On Wednesday, Sept. 6, the New Paltz Community Center transformed into a museum of personal artifacts. From attics, storage containers and dusty shelves, local residents brought their hidden treasures for appraisal from antique specialists.
The New Paltz Historical Society (NPHS) scheduled their second annual antique show as a fundraiser for their organization. Residents donated $5 at the door to have their possessions appraised by professional antique dealers.
“It’s modeled like ‘Antique Roadshow’ on television,” local volunteer Dolly Woodin said. “But we call it ‘what it is and what it’s worth.’”
NPHS was founded to engage the public in the local history of the town and preserve the artifacts and knowledge they have collected. On the first Wednesday of every month, they provide other historical programs.
Walter Marquez, owner of the Antique Barn on Water Street, and his assistant Paty Lott ran the event. Marquez is an “antique enthusiast” and has been professionally dealing antiques for eighteen years.
“This is the second year we’ve had this program and it has been very successful,” Marquez said. “We want to bring people together. Last year it was a standing room only, I think the bad weather kept a lot of people away today.”
Items were brought up to a table in the front of the room and examined in front of the entire audience. Marque explained what characteristics of each item determined its value. By analyzing contexts clues such as markings, dates and the materials each item was made of.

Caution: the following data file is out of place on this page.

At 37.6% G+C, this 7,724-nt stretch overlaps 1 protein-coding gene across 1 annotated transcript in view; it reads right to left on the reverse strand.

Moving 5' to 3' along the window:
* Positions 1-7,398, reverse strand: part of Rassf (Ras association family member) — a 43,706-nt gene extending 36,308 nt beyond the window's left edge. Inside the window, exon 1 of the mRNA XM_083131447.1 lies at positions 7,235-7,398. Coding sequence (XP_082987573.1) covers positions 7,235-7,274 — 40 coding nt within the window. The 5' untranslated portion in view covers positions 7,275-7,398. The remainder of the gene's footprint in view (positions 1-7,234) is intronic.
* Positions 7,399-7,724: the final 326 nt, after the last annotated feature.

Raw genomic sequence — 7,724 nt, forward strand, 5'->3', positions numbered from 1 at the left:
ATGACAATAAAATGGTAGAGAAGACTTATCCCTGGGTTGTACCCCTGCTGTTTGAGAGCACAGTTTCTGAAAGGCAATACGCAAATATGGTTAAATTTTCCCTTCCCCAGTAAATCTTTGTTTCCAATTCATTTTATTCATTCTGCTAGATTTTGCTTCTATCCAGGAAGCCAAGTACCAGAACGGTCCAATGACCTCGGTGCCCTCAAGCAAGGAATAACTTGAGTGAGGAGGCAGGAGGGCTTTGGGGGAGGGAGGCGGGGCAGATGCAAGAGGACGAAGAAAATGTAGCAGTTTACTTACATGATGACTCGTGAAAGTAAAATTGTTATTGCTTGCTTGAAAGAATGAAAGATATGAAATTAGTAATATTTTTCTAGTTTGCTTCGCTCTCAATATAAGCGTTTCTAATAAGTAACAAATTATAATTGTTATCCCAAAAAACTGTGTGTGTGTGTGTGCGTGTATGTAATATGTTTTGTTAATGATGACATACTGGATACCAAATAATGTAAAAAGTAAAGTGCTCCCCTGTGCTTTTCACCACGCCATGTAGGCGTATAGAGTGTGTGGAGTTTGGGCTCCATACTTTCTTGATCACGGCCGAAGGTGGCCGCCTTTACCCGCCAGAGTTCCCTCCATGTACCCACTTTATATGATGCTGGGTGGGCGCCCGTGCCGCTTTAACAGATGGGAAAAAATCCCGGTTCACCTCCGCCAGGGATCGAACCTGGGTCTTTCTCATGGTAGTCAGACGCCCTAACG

The most valuable item appraised that night was an old Native American made blanket. Lott said the item was given an estimated value of $7,000.
Lott noted the characteristics of the blanket that gave it its high antique value.
“The blanket was most likely from the Hopi Tribe,” Lott said. “It was kept in amazing condition and because of how long it is, you can tell that it was handmade.”
The discussion became less about the monetary value of the individual item and instead about its history. The material in each antique revealed clues about where and when it came from as well, as what the item was.
Marquez also explained the various market trends each kind of item goes through. Certain “vintage” antiques that may have been popular and valuable in the past may not retain their value. He also clarified many mistakes and misconceptions amateur antiquers make when dealing with their belongings.
People shared stories about the origins of their items: ranging from family heirlooms to more bizarre discoveries. New Paltz resident Karen Sutton made an interesting discovery.
“One of my tenants had passed away and while we were cleaning out her storage unit we found an old leather case with ‘Doctor’s Emergency Kit’ written on it,” Sutton said.
Instead of a stethoscope, Sutton found an old-fashioned revolver, buckshot, maintenance tools and a concealed-carry holster. The gun did not have any trade markings and the appraisers were unable to determine if it was functioning. Sutton was advised to contact the police to determine its legality.
While most people entered looking for a mere price tag, they left with a wealth of stories and an engaging history lesson.